Quantcast


Last updated: April 29. 2014 6:28PM - 3137 Views
By - jasher@civitasmedia.com



Photos by Joe P. AsherCity employees, volunteers and other workers spent Tuesday cleaning up following a severe storm that passed through Harlan County on Monday. The city of Evarts was the hardest hit, with businesses and homes alike experiencing damage.
Photos by Joe P. AsherCity employees, volunteers and other workers spent Tuesday cleaning up following a severe storm that passed through Harlan County on Monday. The city of Evarts was the hardest hit, with businesses and homes alike experiencing damage.
Story Tools:

Font Size:

Social Media:

A storm that plowed through Harlan on Monday, bringing with it extremely high winds and severe conditions, has left behind a lot of damage and debris.


Power outages, downed trees and other damage were reported throughout the county, with the city of Evarts sustaining the most damage, according to Harlan County Emergency Management Director David McGill.


“Two businesses in Evarts have sustained heavy damage,” said McGill. “Another business has sustained some damage…several homes in Evarts have been damaged. Numerous trees are down everywhere, most of them on private property.”


McGill said KU had worked through the night to restore electricity, and as of approximately 3 p.m. there were still about 450 residents in Harlan County without power.


McGill said a home in Elcomb was damaged, possibly beyond repair, and power outages were widespread.


“We’ve got the Red Cross in here today talking to people to see if they can provide any assistance,” said McGill.


He said he was also contacting volunteer agencies to see if they may be able to provide assistance clearing some of the debris.


Coy Prichard, disaster program manager for the Red Cross, spent much of Tuesday traveling the county with McGill to assess what the Red Cross can do to help.


“(We) first got the call yesterday evening late from emergency management,” said Prichard. “They were unable to do damage assessment that late in the evening.”


Prichard said he has been doing damage assessments since Tuesday morning.


“We’re in Harlan County to provide assistance to anyone that has enough damage that they’ve been put out of their home,” said Prichard.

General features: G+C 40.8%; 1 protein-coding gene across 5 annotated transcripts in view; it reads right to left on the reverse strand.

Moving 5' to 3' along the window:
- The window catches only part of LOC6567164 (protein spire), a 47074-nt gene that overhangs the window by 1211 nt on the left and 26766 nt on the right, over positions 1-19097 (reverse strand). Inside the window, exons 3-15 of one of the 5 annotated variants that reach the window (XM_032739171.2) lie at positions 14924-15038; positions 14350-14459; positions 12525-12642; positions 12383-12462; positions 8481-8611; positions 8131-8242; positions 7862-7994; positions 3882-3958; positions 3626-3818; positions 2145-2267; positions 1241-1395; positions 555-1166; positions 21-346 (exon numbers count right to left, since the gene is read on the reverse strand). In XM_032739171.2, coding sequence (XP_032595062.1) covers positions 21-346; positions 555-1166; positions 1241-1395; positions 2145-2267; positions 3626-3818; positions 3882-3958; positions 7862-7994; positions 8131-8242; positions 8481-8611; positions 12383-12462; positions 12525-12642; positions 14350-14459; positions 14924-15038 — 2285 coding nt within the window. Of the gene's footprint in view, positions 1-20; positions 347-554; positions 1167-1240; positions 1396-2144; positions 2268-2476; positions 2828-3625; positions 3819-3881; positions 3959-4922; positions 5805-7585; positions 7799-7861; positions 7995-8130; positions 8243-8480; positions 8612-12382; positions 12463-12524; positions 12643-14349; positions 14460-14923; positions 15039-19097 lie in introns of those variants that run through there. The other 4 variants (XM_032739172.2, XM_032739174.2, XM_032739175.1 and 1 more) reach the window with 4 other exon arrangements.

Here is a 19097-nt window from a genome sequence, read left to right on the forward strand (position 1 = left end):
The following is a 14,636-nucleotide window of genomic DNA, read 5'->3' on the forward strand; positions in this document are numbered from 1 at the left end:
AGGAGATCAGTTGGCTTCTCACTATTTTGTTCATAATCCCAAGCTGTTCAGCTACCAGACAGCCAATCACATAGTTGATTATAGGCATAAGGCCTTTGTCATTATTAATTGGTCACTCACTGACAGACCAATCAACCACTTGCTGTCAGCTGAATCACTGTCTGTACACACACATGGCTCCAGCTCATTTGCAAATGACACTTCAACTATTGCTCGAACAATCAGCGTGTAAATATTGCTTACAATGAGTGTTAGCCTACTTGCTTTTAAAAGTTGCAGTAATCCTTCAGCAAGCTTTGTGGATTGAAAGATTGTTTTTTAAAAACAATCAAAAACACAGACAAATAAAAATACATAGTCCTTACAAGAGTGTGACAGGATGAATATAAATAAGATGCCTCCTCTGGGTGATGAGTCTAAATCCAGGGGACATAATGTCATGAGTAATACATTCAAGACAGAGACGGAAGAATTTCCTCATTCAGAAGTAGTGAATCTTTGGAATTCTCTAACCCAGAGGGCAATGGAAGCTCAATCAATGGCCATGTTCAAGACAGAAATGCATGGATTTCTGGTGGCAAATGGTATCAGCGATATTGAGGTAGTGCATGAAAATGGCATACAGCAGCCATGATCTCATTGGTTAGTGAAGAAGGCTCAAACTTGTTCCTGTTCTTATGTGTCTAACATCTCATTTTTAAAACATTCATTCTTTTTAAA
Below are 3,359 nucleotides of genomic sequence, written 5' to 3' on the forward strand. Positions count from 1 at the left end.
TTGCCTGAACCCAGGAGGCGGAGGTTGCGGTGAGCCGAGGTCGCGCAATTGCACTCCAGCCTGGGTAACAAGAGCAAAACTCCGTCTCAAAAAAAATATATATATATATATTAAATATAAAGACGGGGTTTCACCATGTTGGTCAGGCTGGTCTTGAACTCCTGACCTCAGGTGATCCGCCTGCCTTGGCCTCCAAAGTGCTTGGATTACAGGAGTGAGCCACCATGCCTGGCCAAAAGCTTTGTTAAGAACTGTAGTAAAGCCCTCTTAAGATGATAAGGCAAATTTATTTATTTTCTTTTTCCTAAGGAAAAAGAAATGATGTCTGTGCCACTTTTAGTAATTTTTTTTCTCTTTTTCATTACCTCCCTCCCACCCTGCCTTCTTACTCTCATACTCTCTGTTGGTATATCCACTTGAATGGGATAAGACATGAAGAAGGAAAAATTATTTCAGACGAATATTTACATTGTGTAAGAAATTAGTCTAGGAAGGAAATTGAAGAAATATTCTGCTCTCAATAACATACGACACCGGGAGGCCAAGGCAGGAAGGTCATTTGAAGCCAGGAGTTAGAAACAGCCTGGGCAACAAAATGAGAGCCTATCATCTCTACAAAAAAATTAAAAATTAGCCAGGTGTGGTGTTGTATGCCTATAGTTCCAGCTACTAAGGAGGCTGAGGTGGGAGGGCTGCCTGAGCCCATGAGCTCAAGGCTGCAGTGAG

He said he had not seen enough damage to open a shelter at this time.


“We thought we might need to open a shelter because the debris field made it look much worse than it really is,” said Prichard. “Most damage we have found to the actual homes is superficial. Siding is taken off or rain gutters have been taken of, shingles taken off the roof, that sort of thing. It seems like the businesses were hurt a lot more than the private homes.


“We don’t see a need for a shelter; we’re just going to handle each family as they call in.”


Evarts Mayor Eddie Manning said the city’s residents are pitching in to help with the cleanup work.


“Our city workers worked until dark last night picking up debris and trees,” said Manning. “Today everything’s looking a lot better. A lot of people are pitching in to get things cleaned up and we’ll be back to normal before long.”


Manning said the city will pick up debris if residents follow the proper procedure.


“We ask anybody that’s got trees down in their yard, if they will drag them to the edge of the road and call us our city crews will come by and pick them up and dispose of them,” said Manning. “They can call city hall at 837-2477.”


Manning added the city will also pick up debris left behind by the storm.


Tim Brackett, manager of a Marathon convenient store, which sustained damage when the roof was blown off the Dairy Hut into the store’s parking lot, was having lunch at the Dairy Hut when the roof blew off.


“We realized the roof…had blown across the street into the Marathon store,” said Brackett. “It blew it through the windows and knocked the front of the wall down and trapped two workers and about five customers inside. They had to be evacuated through the drive-thru, but everybody was fine.”


Brackett said there was a woman and child trapped in a car outside underneath the roof.


He said there are plans to have the Marathon store back open for business soon.


“All we have to do is get the electricity turned back on,” said Brackett.


McGill said nobody was seriously injured.


Anyone needing assistance may call Harlan County Emergency Management at 573-6082.


People who have sustained enough damage to their home to make it impossible to stay there may contact the Red Cross direct at 859-893-2395.


Joe Asher may be reached at 606-573-4510, ext. 1161 or on Twitter #joe_hde


Comments
comments powered by Disqus



Featured Businesses


Poll



Info Minute



Gas Prices

Harlan Gas Prices provided by GasBuddy.com